According to reports from the National Highway Traffic Safety Administration
(NHTSA), it is estimated that upwards of three million people experience
personal injury each year due to automobile accidents. And while not all
injuries are severe, or even life threatening, the fact remains that auto
accidents continue to be a common cause of significant, lasting personal
injury in the United States.
In any accident case, there are a number of factors that are considered
when evaluating the cause or extent of an injury, and car accidents are
no exception. These types of situations may involve varying degrees of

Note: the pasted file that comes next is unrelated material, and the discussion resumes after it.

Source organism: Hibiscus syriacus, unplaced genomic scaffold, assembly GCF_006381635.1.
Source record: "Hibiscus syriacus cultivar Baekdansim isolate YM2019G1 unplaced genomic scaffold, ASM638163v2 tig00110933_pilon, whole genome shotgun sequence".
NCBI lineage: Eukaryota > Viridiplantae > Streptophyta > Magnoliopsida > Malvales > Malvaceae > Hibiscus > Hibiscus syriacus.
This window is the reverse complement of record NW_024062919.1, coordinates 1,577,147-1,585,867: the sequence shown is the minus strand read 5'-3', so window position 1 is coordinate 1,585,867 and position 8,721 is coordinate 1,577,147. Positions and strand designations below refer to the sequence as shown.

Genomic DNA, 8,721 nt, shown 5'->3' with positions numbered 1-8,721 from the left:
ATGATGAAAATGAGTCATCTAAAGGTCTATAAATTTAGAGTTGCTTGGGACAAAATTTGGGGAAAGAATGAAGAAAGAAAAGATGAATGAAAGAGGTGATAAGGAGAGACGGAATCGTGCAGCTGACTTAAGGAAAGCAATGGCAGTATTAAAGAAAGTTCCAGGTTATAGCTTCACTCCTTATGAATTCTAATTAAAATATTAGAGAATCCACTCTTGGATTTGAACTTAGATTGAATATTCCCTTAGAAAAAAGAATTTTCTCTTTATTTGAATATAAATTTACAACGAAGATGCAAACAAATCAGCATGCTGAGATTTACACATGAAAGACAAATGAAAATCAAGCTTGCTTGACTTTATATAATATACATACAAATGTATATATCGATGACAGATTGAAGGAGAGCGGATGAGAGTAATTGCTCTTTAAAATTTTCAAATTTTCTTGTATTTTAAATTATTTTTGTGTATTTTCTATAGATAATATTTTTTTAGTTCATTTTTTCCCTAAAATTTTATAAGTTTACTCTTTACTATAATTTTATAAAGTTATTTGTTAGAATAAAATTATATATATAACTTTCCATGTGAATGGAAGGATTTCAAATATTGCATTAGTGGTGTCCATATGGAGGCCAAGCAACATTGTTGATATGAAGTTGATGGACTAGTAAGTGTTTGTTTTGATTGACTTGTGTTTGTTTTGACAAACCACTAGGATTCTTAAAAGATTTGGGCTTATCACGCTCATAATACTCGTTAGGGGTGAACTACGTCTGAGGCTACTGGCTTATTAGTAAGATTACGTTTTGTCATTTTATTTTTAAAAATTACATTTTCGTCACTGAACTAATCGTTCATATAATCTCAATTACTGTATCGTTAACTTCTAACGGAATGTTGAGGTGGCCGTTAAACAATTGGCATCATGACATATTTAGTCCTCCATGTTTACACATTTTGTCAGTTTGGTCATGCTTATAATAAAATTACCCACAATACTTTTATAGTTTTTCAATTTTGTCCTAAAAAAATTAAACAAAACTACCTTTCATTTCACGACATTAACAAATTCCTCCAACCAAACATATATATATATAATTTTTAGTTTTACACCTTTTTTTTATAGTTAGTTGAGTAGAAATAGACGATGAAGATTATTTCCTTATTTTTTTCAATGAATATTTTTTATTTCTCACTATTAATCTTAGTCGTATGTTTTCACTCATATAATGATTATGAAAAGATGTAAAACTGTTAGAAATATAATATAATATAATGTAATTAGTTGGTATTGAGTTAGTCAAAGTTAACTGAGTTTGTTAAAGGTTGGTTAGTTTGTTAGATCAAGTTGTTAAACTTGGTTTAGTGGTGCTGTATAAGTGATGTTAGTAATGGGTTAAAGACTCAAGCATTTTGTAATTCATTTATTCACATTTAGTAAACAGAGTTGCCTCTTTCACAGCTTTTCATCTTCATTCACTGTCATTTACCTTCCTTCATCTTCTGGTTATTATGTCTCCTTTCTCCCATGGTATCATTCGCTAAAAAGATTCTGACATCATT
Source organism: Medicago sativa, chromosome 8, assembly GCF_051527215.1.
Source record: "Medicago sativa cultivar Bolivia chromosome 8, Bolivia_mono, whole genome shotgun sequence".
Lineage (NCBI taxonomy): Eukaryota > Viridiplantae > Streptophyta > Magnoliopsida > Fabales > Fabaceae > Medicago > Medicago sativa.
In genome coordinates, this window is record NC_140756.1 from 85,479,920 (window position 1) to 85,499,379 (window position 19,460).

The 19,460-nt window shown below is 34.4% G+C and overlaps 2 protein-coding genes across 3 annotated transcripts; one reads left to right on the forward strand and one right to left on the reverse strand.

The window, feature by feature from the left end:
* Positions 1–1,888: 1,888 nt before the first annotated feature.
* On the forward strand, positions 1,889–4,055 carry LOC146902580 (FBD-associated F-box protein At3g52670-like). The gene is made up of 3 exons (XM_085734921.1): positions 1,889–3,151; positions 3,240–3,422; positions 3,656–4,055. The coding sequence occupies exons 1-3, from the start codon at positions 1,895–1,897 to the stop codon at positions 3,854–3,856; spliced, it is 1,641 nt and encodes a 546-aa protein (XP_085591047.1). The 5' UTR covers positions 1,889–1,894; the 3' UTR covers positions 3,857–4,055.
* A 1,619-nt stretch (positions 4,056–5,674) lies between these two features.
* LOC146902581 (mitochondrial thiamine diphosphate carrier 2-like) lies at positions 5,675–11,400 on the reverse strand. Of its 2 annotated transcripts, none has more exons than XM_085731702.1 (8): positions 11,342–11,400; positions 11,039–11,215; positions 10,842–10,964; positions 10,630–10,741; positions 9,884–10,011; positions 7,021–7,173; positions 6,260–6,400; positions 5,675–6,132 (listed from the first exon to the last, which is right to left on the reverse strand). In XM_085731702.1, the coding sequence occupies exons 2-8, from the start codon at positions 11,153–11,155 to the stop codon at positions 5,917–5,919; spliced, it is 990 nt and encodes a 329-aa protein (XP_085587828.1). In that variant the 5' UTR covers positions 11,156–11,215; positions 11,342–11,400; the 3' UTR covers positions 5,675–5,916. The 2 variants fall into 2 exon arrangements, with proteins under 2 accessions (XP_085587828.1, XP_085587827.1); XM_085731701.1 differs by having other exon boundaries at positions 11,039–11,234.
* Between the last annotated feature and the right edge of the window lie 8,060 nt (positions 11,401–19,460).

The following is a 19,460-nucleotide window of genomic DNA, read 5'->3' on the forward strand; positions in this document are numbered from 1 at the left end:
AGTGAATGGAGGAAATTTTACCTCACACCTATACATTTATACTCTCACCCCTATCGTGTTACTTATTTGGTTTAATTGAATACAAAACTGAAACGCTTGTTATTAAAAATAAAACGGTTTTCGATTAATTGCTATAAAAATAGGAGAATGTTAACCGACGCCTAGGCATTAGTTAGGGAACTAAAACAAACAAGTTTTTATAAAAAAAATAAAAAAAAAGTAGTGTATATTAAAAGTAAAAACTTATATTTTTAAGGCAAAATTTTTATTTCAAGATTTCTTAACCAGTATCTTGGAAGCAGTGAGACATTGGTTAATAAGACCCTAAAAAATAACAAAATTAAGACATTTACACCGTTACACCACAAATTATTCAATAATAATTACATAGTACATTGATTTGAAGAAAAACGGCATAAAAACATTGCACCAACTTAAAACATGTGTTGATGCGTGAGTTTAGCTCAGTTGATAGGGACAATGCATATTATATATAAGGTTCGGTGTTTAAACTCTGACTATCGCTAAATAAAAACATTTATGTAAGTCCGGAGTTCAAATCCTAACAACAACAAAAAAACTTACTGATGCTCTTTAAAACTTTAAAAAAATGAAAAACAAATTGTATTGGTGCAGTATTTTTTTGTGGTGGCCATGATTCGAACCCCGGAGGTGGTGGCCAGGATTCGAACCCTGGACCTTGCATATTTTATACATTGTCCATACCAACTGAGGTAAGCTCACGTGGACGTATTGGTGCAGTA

personal injury, depending on:
- Whether or not the individual was wearing a seat belt
- Where the car was hit – front, side, rear
- Whether or not the occupant was facing ahead or had their head/body turned
- The speed of the vehicles at the time of the collision
- Whether or not the vehicle’s airbags were operational or deployed
Typically, injuries in car accidents are classified in one of two ways
– penetrating injuries, or impact injuries. While impact injuries
involve colliding with the interior of the vehicle, penetrating injuries
refer to cuts, scrapes or other abrasions due to shattering glass or other
Though impact injuries may not be as obvious, they may prove to be far
more severe. In cases involving head, spinal, or soft-tissue injuries,
symptoms are not always immediately onset in the wake of an accident.
Only a qualified medical professional can diagnose a case of personal
injury, and recommend a course for rehabilitation or recovery.